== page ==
The development of inhibitors to factor VIII (FVIII) or factor IX (FIX) remains a major treatment complication encountered in the treatment of haemophilia. Not all patients with even the same severity and genotype develop inhibitors suggesting an underlying mechanism of tolerance against FVIII- or FIX-related immunity. One mechanism may be central tolerance observed in patients in whom the FVIII mutation enables some production of the protein. The other is a peripheral tolerance mechanism which may be evident in patients with null mutation...
July 2016: Haemophilia: the Official Journal of the World Federation of Hemophilia
Keiji Nogami
Serious issues in current hemostatic treatment of hemophilia A are the requirement for frequent intravenous administrations of factor (F) VIII, FVIII inhibitor development, and hemostatic treatment for patients with this inhibitor. For the purpose of overcoming these challenges, the FVIIIa-substituting bispecific antibody against FIXa/FX (ACE910, INN emicizumab) was produced. Emicizumab demonstrated marked hemostatic effects on both ongoing and spontaneous joint bleeding in the acquired hemophilia A primate model...
June 2016: [Rinshō Ketsueki] the Japanese Journal of Clinical Hematology
Midori Shima, Hideji Hanabusa, Masashi Taki, Tadashi Matsushita, Tetsuji Sato, Katsuyuki Fukutake, Naoki Fukazawa, Koichiro Yoneyama, Hiroki Yoshida, Keiji Nogami
BACKGROUND: In patients with severe hemophilia A, standard treatment is regular prophylactic and episodic intravenous infusions of factor VIII. However, these treatments are burdensome, especially for children, and may lead to the formation of anti-factor VIII alloantibodies (factor VIII inhibitors). Emicizumab (ACE910), a humanized bispecific antibody mimicking the cofactor function of factor VIII, was developed to abate these problems. METHODS: We enrolled 18 Japanese patients with severe hemophilia A (with or without factor VIII inhibitors) in an open-label, nonrandomized, interindividual dose-escalation study of emicizumab...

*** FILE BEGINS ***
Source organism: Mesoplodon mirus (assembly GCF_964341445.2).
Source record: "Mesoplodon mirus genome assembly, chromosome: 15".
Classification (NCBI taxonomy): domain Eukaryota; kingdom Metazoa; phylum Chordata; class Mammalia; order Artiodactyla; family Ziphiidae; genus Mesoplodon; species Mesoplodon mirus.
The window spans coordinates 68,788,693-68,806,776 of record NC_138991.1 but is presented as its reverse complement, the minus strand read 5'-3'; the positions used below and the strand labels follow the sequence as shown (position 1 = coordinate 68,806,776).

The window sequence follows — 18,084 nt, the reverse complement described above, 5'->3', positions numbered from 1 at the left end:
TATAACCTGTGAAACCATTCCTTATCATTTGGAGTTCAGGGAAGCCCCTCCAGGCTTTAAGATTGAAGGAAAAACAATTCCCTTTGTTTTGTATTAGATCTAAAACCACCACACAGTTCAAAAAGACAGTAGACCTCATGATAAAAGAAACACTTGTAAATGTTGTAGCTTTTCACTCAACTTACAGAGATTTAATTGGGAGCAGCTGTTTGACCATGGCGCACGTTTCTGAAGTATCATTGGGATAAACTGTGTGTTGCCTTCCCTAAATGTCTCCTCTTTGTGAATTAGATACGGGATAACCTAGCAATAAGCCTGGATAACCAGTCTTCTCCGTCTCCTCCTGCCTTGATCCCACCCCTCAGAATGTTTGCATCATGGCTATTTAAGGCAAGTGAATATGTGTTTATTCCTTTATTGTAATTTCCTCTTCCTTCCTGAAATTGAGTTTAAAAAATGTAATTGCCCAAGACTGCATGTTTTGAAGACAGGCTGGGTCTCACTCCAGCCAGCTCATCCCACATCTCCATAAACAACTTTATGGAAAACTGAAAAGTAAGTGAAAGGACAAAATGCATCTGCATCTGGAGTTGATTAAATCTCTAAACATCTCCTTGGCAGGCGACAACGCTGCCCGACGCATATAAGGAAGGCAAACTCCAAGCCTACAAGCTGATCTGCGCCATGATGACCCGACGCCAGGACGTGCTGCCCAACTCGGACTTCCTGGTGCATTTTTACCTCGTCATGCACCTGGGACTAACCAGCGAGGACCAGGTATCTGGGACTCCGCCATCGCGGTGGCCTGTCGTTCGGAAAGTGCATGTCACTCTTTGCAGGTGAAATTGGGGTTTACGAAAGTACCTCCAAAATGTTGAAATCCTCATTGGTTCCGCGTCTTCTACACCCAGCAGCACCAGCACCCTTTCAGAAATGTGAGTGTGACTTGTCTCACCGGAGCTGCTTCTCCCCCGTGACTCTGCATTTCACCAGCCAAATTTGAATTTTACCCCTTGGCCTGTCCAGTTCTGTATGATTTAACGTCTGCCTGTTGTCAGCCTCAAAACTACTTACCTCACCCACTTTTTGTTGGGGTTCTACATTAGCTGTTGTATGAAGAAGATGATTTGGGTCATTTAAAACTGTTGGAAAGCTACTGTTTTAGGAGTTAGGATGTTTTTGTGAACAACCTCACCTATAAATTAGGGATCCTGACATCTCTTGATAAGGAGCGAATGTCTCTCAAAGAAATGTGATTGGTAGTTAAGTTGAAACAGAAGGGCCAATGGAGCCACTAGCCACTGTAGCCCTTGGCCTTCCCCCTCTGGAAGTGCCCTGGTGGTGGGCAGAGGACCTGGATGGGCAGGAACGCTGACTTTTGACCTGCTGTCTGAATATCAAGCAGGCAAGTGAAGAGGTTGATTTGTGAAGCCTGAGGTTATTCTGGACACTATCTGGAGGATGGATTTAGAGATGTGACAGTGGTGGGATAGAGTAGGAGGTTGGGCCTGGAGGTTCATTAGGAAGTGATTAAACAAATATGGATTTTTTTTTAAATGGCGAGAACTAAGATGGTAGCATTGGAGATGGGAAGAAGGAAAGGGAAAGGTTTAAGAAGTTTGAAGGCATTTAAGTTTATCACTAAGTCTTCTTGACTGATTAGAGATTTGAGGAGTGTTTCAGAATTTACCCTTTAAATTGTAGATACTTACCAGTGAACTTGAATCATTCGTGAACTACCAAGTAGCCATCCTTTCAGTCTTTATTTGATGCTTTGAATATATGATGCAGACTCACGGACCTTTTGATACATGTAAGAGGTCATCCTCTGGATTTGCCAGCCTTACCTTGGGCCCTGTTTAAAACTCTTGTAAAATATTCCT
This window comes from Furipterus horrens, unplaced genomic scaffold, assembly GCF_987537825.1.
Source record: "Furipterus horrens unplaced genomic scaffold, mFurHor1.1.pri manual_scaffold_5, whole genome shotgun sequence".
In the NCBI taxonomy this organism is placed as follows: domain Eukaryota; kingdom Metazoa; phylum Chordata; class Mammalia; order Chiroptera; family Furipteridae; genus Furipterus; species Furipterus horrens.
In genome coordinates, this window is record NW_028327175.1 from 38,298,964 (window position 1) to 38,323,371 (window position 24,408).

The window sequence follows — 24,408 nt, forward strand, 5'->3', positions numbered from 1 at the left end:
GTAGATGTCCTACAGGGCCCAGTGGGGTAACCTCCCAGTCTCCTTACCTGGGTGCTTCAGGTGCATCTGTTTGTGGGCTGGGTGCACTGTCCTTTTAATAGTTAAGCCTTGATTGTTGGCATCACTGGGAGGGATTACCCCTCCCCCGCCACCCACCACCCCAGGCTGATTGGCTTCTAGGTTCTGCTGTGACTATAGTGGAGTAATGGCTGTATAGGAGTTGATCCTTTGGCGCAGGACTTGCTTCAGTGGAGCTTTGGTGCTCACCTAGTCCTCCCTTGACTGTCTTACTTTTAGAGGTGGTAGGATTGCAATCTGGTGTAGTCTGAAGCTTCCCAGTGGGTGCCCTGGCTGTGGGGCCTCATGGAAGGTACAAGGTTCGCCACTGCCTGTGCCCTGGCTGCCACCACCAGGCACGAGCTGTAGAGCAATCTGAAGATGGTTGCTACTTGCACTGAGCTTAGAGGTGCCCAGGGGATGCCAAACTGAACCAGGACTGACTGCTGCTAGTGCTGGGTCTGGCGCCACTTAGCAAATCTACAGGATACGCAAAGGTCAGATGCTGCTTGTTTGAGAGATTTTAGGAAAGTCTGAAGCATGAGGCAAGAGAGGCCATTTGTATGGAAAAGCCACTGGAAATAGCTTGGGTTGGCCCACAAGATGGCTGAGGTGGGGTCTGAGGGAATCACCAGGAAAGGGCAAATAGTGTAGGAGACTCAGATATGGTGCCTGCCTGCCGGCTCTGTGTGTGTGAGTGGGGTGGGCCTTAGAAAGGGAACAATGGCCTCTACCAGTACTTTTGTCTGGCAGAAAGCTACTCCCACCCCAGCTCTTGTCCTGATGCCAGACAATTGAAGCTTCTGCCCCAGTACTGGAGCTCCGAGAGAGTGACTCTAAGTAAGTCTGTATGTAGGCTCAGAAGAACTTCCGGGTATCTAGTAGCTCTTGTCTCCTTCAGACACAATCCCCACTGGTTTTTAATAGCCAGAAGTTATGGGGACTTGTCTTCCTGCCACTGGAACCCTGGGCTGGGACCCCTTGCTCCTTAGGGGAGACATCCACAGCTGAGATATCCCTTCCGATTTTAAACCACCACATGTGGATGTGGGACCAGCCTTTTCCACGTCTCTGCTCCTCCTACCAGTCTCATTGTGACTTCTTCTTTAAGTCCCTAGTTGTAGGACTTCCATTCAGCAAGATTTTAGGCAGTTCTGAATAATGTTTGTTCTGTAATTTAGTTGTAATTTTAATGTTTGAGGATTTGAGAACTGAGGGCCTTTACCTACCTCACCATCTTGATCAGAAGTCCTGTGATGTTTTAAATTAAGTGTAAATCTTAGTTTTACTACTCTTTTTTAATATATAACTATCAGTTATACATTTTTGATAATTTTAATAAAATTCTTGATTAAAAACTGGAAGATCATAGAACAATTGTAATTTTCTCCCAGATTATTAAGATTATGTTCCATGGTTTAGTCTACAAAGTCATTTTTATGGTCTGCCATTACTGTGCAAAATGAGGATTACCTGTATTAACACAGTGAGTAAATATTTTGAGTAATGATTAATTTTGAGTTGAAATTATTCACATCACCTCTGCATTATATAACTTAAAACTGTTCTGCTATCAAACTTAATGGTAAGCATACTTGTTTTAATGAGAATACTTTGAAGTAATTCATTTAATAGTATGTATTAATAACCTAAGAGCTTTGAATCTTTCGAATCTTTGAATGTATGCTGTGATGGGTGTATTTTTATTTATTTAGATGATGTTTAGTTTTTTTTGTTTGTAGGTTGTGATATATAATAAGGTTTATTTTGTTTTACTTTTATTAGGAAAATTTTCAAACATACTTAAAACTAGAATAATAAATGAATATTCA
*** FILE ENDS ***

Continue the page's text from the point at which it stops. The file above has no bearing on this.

May 26, 2016: New England Journal of Medicine
Keiji Nogami
There are some issues in the current factor (F)VIII replacement therapy for severe hemophilia A. One is mental and physical burden for the multiple intravenous infusions, and the other is difficulty in the hemostatic treatment for the patients with FVIII inhibitor. The development of novel drug with fully hemostatic effect, simply procedure, and long-acting reaction has been expected. Recently, FVIIIa-mimicking humanized recombinant bispecific antibody (ACE910) against FIXa and FX was developed. In the non-human clinical study, primate model of acquired hemophilia A demonstrated that the ACE910 was effective on both on-going and spontaneous bleedings...